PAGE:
Change is coming slowly but surely to boardrooms across Canada as the push to see more women on boards gain federal attention. With only 10% of director roles being given to women, and not much change over the last 5 years, Canada is falling behind other OECD countries. I think TD Bank deputy chief economist Beata Caranci says it best: “it implies a market failure to appreciate the skills and perspectives that women can bring to the table.” But it’s more than simply a failure of the system, it’s a lost opportunity.
A good friend of mine, Dr. Chris Bart, co-authored a study in which women scored higher than men on problems involving complex decisions. It seems that men are more likely to rely on traditional rules and regulations when making decisions, while women tend to challenge tradition and defined power structures. Someone who will push boundaries, question decisions, and solve problems creatively reads like a Board of Director’s job description. Companies are losing out when they undervalue the role female directors can play.
In response, the Government of Canada has formed a committee to discuss how Canadian boards can be better equipped. Several ideas have been bounced around in the media over the last year including a quota system, voluntary target or a ‘comply or explain’ scheme. A quota system similar to that found in France and Norway would mandate companies to have a percentage of women on their board. Were we to follow in Britain’s example a voluntary target system would ask companies to set a target and report on their progress, though no action would be taken if a target was not set. The Ontario Securities Commission broke the media tension on July 30th when it announced its proposal for a ‘comply or explain’ standard for publicly traded companies. It would mandate that publicly traded companies disclose their efforts in regard to diversifying their board in their annual corporate governance report. Its aim is to pressure companies to develop a policy by putting more information in to stakeholders hands.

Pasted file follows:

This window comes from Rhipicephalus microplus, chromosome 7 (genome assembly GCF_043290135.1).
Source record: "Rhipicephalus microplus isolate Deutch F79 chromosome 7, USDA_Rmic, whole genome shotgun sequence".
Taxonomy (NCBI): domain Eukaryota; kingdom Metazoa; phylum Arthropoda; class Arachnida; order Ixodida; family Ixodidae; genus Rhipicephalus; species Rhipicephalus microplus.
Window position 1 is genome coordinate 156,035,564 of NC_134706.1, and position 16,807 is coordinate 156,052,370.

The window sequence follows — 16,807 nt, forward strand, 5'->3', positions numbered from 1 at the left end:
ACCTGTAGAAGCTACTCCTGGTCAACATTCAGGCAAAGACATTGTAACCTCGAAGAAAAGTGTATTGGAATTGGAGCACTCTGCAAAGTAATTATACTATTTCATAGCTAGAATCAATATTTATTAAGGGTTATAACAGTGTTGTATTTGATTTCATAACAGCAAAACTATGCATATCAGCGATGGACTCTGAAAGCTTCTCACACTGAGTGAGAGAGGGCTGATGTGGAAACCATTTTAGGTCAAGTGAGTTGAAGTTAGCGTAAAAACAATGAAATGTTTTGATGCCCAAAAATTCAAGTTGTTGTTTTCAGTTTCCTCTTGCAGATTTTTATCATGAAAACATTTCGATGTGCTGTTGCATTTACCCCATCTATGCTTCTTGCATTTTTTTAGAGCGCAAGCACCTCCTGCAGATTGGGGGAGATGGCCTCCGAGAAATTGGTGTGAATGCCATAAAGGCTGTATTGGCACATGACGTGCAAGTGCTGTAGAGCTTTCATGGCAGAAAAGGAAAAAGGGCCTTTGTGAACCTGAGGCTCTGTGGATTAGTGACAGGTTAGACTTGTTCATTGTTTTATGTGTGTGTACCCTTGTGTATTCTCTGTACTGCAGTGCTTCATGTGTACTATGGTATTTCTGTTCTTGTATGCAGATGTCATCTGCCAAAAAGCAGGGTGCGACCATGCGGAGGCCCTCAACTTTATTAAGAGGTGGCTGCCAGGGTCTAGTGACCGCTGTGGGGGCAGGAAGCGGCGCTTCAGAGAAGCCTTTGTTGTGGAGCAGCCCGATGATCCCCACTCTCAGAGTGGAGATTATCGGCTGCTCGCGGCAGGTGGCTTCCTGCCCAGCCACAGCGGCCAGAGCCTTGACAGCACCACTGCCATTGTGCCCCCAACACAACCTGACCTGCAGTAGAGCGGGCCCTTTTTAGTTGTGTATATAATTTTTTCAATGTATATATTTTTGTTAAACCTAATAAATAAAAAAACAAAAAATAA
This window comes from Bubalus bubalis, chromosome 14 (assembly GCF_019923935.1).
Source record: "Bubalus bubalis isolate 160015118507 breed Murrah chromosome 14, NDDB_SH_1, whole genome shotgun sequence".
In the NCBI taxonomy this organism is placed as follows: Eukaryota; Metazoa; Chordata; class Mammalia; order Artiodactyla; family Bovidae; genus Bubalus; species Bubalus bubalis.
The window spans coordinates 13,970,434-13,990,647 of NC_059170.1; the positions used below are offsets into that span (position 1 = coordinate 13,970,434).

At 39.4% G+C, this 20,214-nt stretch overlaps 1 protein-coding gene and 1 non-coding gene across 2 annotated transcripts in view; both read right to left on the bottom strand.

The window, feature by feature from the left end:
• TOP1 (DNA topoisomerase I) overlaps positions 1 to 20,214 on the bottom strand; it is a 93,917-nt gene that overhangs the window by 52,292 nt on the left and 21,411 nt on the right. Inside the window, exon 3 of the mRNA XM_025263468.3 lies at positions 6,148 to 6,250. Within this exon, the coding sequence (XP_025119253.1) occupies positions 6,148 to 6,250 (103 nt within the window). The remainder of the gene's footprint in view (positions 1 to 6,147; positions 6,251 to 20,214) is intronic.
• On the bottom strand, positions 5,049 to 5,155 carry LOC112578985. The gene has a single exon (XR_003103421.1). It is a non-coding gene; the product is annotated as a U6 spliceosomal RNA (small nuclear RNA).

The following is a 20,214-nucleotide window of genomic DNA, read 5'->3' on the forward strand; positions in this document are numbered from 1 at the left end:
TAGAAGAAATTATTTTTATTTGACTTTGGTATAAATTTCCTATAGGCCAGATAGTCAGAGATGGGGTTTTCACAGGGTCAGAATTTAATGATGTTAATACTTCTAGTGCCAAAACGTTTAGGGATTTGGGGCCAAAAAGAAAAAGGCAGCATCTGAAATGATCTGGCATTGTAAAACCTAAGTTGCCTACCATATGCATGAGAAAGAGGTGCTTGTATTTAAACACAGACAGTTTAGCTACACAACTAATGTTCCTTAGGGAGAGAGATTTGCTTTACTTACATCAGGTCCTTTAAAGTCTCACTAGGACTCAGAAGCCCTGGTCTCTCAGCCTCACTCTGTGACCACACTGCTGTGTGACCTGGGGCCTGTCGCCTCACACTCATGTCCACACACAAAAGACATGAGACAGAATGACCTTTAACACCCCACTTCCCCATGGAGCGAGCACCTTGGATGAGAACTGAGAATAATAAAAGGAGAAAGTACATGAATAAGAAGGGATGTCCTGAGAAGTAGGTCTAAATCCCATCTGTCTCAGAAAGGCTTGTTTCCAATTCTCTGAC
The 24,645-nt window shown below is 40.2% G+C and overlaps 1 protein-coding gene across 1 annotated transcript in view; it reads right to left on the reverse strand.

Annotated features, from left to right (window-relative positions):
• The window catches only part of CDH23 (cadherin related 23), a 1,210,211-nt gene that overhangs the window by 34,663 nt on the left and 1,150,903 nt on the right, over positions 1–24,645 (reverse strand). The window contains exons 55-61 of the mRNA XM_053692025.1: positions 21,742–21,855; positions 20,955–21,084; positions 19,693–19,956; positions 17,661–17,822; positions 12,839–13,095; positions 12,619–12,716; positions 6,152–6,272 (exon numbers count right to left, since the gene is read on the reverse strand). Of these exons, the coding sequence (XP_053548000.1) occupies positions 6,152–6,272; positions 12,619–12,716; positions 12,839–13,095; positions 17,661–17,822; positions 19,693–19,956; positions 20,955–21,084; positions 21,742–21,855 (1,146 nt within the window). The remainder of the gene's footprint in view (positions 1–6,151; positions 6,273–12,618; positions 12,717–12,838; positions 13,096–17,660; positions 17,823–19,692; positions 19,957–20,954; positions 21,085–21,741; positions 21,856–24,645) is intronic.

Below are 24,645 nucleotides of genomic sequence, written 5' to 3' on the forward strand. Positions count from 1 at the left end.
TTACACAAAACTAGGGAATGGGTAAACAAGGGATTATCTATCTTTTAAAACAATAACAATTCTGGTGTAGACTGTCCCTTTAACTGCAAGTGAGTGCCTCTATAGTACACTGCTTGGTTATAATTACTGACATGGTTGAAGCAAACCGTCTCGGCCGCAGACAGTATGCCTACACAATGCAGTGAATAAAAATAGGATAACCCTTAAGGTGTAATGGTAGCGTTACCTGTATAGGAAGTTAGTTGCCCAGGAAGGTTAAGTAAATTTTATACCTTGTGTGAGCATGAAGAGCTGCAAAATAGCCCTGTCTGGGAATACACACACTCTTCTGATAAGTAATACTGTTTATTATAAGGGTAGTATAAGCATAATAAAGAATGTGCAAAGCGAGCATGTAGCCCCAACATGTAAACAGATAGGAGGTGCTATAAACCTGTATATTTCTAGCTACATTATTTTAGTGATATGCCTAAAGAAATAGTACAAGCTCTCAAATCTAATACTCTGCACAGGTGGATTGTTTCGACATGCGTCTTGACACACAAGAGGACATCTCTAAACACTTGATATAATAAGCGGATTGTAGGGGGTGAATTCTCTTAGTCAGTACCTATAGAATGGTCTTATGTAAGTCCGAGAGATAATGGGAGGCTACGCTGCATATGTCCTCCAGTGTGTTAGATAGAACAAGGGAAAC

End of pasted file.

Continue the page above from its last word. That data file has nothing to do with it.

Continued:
The consultation paper, found here, is open for your comments until September 27th. While this is only the first step towards putting standards in place, increased pressure to see women at the board room table is a reality. Best to get ahead of this expectation and act now – Draw up a policy, a recruitment strategy, or give us a call. Who knows, you may just find yourself with a more well rounded and effective board.
What’s your experience been with boards? What do you think of a ‘comply or explain’ system?
Globe and Mail Coverage
January 25, 2013 – An optimistic view of board diversity
March 6, 2013 – Financial services boards move toward gender equity
March 25, 2013 – Female board members better than men on complex issues: study
April 5, 2013 – Members named for committee to boost women in boardrooms
April 7, 2013 – Fix Canada’s dismal record on appointing women to corporate boards
April 26, 2013 – To get more women on corporate boards, Canada must be bold
May 1, 2013 – Europe helps boost global growth of women on boards, but Canada little changed
May 28, 2013 – How the number of women on boards of directors has grown
May 28, 2013 – ‘Comply or explain’ a smart way to get more women on boards
May 28, 2013 – New rules aim for equality in Ontario’s corporate boardrooms
July 30, 2013 – OSC proposes gender equity policy for boards